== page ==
In the U.S., living in what I call the Banana Republic of Miami, my mother became a baby sitter, dry cleaning attendant, cafeteria worker and finally, a house cleaning lady. She’s proud her kids had a dream life compared to hers. She’s proud to have four college grads.
The time my mother told me about Dehoracio dragging his feet because he had almost gone blind, she also told me about what happened right after he died. She was in her 20’s with two kids and my sister on the way. A few days after Dehoracio’s passing, my pregnant mother dreamt of him. In her dream she was asleep and heard the dragging of his feet. Faint at first, the steps quickly grew louder and louder; a continuous back-and-forth dragging sound, like a barber filing a razor blade on his leather strap. Swish. Shush. Swish, shush. And suddenly, it stopped. Then, she felt him sit on the bed beside her.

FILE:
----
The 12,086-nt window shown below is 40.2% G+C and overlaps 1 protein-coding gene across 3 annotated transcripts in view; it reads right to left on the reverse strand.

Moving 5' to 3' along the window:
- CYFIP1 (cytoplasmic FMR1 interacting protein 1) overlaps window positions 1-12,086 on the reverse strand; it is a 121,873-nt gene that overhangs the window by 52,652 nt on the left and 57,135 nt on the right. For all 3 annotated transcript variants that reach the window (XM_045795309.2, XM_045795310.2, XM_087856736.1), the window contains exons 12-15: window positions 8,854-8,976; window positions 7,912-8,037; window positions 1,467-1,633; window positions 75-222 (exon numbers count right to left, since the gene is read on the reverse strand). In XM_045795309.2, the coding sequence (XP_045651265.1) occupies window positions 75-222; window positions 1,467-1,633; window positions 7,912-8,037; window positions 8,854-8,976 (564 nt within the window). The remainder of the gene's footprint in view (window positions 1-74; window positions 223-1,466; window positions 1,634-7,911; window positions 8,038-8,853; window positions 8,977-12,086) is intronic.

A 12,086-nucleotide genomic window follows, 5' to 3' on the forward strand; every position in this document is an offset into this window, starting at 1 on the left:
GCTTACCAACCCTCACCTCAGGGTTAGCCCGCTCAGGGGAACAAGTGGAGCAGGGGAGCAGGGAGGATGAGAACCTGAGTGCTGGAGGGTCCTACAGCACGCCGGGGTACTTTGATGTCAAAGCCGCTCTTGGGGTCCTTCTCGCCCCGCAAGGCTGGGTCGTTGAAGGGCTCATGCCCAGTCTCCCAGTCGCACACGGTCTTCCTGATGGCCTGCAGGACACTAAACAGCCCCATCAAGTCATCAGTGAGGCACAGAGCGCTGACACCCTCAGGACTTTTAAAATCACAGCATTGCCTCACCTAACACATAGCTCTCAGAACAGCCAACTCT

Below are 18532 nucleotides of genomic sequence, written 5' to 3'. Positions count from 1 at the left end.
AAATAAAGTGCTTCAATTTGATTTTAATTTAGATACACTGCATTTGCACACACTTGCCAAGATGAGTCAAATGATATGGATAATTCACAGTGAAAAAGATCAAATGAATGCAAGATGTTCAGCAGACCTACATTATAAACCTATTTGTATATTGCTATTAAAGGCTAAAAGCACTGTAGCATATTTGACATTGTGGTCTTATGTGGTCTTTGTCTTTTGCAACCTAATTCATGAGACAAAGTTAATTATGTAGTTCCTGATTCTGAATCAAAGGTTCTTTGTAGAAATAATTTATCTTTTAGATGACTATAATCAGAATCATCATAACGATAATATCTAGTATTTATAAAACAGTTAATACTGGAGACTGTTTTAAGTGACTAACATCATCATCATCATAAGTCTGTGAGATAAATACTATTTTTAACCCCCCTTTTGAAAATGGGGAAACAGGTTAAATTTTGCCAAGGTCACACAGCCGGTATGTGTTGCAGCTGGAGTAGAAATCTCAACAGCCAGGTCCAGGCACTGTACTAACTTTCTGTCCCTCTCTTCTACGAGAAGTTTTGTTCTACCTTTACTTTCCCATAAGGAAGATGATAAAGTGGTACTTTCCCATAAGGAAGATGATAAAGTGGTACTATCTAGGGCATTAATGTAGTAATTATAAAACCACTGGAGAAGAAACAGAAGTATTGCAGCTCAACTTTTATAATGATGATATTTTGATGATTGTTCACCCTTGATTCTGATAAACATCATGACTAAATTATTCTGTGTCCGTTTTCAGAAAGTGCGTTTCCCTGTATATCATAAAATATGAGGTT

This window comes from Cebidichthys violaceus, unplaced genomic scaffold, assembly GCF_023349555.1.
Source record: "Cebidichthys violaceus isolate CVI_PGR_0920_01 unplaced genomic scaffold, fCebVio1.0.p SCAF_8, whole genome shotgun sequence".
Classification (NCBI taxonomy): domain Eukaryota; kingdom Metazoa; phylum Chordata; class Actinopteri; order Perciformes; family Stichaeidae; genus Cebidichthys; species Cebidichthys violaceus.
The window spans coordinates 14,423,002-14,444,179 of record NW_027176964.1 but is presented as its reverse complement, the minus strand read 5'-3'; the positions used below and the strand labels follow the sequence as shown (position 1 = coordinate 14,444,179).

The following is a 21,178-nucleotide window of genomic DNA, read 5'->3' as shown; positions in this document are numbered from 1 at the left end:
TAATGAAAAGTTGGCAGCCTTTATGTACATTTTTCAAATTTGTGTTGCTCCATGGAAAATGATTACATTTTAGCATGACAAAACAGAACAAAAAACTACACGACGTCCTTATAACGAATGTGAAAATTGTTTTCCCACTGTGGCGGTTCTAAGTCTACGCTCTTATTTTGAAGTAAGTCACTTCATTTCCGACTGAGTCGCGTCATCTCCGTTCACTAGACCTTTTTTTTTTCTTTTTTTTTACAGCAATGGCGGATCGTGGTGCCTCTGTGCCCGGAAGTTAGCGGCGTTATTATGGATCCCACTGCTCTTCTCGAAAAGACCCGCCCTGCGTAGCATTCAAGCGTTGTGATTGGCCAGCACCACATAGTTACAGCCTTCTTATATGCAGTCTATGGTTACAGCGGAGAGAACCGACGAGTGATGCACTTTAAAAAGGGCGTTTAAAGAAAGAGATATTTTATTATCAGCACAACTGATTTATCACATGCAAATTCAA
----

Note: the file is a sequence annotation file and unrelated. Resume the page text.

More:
“Violetita,” he said, “wake up, I need you to do me a favor. I need you to go into my bench. There are important papers I need you to look at, I need you to take care of some business for me.” And then my mother awoke, her heart beating in the dead center of her stomach. Startled, she went next door to her aunt’s house. The aunt was still in mourning. She told the aunt that she’d dreamt with old man Dehoracio. The aunt said something about everybody missing him. My mother said no, it wasn’t that, and told the great aunt about the dream. Tia Julia, being illiterate and a superstitious type of woman, urged my mother to go ahead and look in Dehoracio’s ottoman. My mother went over to the bedroom, her aunt followed. She leaned over the bench and pulled the top open. Not knowing what she was looking for, she picked up the first stack of old, stained papers bound by an over stretched, relic of a rubber band and when she pulled on it, it popped, disintegrating in her hand like it was exhausted of keeping secrets it was never supposed to divulge. She slowly opened the documents. The first was a copy of my mother’s birth certificate but my mother’s parents were listed as her aunt and uncle. Then she found another birth certificate with her real parents’ names. She then found the deeds to my aunt’s property stating it had been my grandfather’s house and my mother the sole inheritor of the house and land. My mother’s stomach which had been an empty hole began to bubble with sour juices.